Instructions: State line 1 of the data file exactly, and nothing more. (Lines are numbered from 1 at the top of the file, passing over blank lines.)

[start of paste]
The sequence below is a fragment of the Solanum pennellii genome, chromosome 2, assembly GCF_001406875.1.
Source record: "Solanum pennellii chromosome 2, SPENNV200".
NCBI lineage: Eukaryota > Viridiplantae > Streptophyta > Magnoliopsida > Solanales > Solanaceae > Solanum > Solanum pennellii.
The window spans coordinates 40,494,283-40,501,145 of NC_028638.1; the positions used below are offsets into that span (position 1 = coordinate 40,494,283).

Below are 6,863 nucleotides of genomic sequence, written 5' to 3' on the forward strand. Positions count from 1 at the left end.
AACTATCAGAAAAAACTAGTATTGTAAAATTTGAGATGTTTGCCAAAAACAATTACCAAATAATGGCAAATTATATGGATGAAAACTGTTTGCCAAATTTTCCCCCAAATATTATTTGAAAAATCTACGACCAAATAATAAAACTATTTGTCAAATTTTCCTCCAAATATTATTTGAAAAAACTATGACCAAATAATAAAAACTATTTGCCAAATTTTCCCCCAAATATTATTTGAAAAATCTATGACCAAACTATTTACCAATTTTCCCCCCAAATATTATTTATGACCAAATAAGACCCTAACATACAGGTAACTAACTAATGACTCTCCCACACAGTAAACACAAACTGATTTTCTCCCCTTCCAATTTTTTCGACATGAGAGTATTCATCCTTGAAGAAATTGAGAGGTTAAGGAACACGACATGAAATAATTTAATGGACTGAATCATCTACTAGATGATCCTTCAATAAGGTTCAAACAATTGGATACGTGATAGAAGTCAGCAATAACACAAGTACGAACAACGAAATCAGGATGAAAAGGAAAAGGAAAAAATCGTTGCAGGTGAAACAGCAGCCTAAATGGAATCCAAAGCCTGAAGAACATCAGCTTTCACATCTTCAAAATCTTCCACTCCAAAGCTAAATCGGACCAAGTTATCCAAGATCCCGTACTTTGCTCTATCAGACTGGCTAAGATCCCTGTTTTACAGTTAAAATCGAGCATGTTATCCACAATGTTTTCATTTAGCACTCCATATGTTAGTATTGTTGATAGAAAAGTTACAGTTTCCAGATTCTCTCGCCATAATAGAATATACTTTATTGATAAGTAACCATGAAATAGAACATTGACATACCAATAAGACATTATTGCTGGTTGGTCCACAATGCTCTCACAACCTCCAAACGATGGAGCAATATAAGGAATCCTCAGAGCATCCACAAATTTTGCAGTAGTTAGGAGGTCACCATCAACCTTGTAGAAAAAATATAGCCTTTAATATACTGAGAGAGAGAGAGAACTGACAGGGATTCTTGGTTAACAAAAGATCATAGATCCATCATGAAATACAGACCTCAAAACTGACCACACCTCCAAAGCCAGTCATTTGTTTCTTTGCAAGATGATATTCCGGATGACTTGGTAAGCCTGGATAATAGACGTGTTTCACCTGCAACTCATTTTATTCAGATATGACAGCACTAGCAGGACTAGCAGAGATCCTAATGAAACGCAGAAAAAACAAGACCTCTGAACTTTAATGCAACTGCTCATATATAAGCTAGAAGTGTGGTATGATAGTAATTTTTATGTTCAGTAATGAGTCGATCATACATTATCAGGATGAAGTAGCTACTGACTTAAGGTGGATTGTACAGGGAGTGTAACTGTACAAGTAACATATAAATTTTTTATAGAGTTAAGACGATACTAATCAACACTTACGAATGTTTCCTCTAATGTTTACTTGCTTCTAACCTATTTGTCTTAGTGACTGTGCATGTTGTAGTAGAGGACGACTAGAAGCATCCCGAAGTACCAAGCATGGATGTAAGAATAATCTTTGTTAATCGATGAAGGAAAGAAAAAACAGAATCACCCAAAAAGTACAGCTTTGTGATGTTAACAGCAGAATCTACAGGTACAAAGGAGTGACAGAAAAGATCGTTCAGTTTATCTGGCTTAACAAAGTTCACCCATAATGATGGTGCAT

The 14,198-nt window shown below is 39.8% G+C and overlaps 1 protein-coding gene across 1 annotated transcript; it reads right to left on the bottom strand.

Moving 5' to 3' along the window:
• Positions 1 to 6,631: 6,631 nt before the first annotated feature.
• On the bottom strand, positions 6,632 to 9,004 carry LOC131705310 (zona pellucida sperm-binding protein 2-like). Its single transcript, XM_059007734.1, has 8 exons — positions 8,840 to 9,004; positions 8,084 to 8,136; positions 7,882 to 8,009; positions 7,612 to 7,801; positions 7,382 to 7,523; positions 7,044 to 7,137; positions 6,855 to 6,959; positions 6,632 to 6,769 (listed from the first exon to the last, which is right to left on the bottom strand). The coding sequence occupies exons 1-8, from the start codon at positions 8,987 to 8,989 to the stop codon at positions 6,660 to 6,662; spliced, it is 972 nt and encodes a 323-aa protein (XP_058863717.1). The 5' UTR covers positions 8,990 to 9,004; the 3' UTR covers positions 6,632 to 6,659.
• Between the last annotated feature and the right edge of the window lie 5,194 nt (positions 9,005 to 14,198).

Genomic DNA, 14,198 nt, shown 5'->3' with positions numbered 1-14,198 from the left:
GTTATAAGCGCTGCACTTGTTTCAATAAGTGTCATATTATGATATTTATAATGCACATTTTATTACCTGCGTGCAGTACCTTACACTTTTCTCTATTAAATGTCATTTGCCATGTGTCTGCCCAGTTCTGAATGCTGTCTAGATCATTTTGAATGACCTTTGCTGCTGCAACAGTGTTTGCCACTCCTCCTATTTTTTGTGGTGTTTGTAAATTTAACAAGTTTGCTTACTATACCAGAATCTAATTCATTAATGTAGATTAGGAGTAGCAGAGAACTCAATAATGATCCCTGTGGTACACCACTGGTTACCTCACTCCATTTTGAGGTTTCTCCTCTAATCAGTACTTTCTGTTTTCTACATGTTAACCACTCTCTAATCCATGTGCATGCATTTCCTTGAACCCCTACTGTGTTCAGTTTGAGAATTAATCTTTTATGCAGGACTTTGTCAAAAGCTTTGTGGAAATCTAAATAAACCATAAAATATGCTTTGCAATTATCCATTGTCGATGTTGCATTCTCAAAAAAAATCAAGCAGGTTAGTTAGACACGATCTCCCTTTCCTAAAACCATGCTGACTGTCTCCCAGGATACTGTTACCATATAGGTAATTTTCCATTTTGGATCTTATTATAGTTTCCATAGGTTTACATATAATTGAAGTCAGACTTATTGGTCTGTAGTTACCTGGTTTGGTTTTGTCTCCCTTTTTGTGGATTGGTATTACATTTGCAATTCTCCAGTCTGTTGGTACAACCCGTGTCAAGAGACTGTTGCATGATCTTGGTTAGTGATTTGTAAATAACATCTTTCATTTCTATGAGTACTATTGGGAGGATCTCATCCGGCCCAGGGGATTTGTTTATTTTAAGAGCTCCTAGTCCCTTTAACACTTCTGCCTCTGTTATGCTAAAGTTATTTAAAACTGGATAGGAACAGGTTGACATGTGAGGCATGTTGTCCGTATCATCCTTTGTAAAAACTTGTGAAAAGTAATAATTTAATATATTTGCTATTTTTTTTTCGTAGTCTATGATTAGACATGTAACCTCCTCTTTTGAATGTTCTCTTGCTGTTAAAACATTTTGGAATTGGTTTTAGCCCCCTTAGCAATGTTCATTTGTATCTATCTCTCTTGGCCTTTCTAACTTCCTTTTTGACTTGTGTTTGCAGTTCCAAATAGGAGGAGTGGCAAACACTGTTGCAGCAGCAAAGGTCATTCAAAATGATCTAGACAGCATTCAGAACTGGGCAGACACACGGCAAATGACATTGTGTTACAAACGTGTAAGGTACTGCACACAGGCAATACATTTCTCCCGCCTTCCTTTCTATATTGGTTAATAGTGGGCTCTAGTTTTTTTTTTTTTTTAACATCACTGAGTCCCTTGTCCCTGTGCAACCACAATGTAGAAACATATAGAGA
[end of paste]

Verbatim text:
The sequence below is a fragment of the Solanum pennellii genome, chromosome 2, assembly GCF_001406875.1.